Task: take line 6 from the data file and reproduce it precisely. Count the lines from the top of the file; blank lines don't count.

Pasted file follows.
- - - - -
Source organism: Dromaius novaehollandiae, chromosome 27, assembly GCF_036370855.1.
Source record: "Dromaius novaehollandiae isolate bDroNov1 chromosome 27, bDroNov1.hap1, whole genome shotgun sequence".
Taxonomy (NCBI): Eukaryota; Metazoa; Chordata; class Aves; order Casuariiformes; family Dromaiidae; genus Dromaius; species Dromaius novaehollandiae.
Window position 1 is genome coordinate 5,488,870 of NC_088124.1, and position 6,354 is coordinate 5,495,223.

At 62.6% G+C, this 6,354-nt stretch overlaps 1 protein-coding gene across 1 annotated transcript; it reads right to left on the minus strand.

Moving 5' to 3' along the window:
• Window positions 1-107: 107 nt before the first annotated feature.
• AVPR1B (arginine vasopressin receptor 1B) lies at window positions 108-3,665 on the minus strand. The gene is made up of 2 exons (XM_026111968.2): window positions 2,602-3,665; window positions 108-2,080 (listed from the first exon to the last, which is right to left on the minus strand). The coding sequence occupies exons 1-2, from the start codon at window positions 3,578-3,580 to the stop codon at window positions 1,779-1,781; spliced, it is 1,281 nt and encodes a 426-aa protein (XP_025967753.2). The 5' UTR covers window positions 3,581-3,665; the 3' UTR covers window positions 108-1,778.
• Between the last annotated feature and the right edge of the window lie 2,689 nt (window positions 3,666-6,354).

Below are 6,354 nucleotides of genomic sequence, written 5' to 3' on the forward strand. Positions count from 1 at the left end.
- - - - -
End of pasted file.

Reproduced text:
Moving 5' to 3' along the window: